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Holiday boredom busters for children and canines

Published: 3 April 2018

Keeping children and pooches entertained can be a mission, especially if the weather turns sour and you can’t head outdoors to burn energy off.

The good news is that the amazing staff at Auckland Council’s Animal Management Shelters know a thing or two about keeping dogs busy.

All the dogs cared for at the shelters are provided with daily enrichment sessions to keep boredom at bay and minds active.

In fact, our animal experts say that providing a dog with 15 minutes of mental challenge provides the same stimulation as a 5km run.

They’ve rounded up their best dog activities that you can get children making these school holidays that’ll have your dog’s tongue hanging out.

Teach a dog a new trick

There is no limit to what your dog can learn.

Tania Butler, Auckland Council Senior Kennel Attendant at the Manukau Animal Shelter says that any dog can learn new tricks and that you just have to find out what drives them.

“Don’t set up your dog to fail. Reward any attempt with love and encouragement, a juicy treat or their favorite toy.”

Tania’s recommended school holiday trick is teaching your dog to ring a bell.

"All you need is a bell that you can buy from a stationary shop and a high value reward – I use chicken because the more they love the reward, the harder they try.”

"You can also use a clicker you can get from pet shops to mark the behavior you want or you can use a marker word like ‘YES!'"

  1. Teach the dog to target your hand – if they already know how to give paw this will be easy.
  2. Have the dog target your hand several times then introduce the bell.
  3. Place the bell in your hand and ask the dog for their paw and mark (with your clicker or marker word) when the dog touches the bell or even just attempts to.
  4. When your dog is comfortable targeting the bell in your hand, place it on the ground and have the dog get into a down position. Wait for your dog to target the bell, reward for any attempt at trying.
  5. When the dog has learnt how to ring the bell, you can introduce your trick word. It can be anything simple like “Bell”, “Ring” or something clever like “Is dinner ready?” 

Remember, training sessions should always be fun and playful, keep them short and know when your dog is getting tired.

Make a food puzzle

Food puzzle toys are awesome boredom busters and can easily be made at home. Some easy food puzzle toy ideas are:

  • Grab an old muffin tin and 12 tennis balls. Hide treats under some of the balls and let your dog sniff out the food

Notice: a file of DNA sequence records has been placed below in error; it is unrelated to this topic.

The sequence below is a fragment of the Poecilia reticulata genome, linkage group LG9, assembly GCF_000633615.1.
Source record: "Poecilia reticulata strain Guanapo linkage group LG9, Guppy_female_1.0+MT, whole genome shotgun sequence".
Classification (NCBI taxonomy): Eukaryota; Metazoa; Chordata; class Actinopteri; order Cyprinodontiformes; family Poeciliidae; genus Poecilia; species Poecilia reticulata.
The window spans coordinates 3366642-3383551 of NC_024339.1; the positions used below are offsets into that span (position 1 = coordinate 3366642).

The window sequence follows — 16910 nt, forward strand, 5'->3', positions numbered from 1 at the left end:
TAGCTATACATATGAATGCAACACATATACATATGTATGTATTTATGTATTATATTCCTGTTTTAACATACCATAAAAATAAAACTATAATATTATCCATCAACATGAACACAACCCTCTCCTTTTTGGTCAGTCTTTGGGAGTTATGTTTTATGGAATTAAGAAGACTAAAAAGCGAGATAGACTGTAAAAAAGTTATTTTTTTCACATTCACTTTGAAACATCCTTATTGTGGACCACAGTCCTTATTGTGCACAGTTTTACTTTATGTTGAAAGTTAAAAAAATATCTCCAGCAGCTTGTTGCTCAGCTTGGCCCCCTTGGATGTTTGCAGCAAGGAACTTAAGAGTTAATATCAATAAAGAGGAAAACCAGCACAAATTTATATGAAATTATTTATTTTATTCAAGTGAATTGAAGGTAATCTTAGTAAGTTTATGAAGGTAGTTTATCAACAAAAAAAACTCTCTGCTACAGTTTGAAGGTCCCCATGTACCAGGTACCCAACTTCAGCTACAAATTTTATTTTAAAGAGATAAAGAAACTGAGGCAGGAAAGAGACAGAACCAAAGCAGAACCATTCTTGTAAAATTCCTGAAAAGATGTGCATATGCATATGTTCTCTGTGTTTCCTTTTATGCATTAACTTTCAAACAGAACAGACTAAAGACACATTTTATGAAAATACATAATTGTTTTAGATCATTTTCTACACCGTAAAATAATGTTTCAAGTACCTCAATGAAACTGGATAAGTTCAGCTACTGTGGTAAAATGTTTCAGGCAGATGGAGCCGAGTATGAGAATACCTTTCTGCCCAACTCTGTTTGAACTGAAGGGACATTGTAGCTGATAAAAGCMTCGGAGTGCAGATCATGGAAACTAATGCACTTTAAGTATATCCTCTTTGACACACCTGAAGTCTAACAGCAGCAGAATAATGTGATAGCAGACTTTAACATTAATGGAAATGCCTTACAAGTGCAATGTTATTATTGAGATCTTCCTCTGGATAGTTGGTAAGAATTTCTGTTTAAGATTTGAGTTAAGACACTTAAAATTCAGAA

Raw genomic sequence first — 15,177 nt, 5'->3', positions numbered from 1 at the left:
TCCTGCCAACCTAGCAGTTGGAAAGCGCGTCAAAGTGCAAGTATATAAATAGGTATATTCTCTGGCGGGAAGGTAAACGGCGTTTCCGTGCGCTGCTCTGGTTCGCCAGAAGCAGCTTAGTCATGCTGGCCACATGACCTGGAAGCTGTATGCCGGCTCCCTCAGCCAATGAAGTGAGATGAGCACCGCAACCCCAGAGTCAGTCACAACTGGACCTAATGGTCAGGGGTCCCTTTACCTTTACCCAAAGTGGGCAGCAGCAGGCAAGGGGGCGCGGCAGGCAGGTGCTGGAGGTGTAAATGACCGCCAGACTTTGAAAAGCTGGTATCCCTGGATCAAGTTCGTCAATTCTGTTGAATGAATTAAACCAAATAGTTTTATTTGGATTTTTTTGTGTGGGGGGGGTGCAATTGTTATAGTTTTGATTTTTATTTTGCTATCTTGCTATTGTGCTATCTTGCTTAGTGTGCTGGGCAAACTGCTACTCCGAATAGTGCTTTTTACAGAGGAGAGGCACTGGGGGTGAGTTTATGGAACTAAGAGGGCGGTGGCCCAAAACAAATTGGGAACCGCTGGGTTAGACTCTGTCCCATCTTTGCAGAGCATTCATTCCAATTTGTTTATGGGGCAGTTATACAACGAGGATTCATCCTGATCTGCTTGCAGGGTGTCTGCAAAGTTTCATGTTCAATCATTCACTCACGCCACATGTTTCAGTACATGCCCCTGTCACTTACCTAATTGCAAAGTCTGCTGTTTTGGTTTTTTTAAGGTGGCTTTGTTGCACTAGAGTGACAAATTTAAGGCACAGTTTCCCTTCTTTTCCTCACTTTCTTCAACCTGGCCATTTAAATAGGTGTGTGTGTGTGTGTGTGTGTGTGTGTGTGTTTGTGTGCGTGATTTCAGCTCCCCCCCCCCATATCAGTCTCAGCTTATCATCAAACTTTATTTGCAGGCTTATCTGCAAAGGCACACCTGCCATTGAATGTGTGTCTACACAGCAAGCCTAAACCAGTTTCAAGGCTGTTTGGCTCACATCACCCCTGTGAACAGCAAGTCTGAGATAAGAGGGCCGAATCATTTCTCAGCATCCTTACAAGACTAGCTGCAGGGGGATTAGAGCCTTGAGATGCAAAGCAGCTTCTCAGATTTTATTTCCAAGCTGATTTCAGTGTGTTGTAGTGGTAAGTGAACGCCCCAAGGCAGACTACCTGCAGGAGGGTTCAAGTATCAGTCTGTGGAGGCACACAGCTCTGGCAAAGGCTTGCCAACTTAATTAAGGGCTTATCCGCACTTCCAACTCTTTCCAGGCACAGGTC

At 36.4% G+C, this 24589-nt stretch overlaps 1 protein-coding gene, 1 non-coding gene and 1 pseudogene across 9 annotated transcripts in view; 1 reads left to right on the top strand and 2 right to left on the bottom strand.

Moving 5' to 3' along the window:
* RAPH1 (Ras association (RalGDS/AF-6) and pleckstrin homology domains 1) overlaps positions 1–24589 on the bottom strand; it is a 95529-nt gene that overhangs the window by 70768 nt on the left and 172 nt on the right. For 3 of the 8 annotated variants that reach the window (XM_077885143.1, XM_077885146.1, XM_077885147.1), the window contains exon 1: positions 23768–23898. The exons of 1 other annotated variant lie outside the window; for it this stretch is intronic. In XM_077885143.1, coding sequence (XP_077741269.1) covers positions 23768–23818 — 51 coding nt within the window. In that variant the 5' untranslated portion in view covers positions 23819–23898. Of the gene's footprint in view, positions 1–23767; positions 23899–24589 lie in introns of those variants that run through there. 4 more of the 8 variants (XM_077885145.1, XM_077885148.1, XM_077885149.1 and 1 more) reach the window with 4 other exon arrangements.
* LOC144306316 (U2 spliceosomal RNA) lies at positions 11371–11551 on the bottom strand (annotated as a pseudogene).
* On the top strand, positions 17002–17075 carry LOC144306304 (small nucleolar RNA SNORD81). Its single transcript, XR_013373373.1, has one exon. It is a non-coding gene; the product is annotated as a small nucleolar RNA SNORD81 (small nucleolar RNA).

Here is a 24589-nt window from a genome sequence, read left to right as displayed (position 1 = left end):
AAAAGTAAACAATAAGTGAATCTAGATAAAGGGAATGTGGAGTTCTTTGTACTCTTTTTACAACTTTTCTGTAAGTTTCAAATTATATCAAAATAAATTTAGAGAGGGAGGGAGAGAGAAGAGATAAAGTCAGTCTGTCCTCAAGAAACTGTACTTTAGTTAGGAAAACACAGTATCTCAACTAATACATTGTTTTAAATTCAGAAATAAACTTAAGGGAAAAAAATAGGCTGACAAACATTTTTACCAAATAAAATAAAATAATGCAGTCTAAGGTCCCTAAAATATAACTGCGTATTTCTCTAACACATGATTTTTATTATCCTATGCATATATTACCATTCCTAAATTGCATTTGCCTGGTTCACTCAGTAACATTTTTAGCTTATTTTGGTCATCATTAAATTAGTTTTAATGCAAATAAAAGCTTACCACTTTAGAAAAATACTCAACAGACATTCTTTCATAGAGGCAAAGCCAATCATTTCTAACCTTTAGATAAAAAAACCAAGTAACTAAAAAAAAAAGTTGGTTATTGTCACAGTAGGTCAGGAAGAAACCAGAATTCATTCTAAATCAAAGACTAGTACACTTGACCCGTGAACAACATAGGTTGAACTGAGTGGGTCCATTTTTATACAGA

• An empty cereal box with treats inside
  • Cut some holes in a plastic milk or juice bottle, pop some treats inside and the lid back on.

Arrange a play date

Just like the children, dogs benefit from hanging out with other canines. It helps them socialise and tires them out enormously.

Alex Rodell-Smith, Auckland Council’s Team Leader of Animal Management for South Auckland, says you should never let your dog rush up to say hello to other dogs, even if your dog is always friendly.

“If your dog is meeting a new friend for the first time, I recommend keeping both dogs on a leash until they have had a good sniff and a chance to get to know each other better.”

If you know another family with a dog, arrange for a romp at a local off-leash dog park – just remember to keep an eye on children and dogs at all times and take care around unfamiliar dogs. Find an off-leash park in your area.

Get baking

If you’re teaching new tricks or rewarding good behaviour, you’ll definitely need treats on hand. So rather than buy a packet you could spend a productive afternoon making your own. This site has a great list of recipes to try – and particular ingredients to avoid.

Look for the signs

Just like us, dogs can become irritable in the heat and some may not cope with being over-stimulated.

If your dog turns its head away, walks away from the attention, or looks to you while getting attention from someone else, they may be asking for help. If that’s the case, calm things down a bit and give your dog a break from the excitement.

Learn about dog safety

Take your children on a virtual adventure with the free app A Dog’s Story.

Perfect for a rainy school holiday day trapped inside, A Dog’s Story is an interactive game where your children will journey through beautiful landscapes and learn real-world lessons about how to interact safely with different dogs.

Download the app for free on the Apple App Store or Google Play.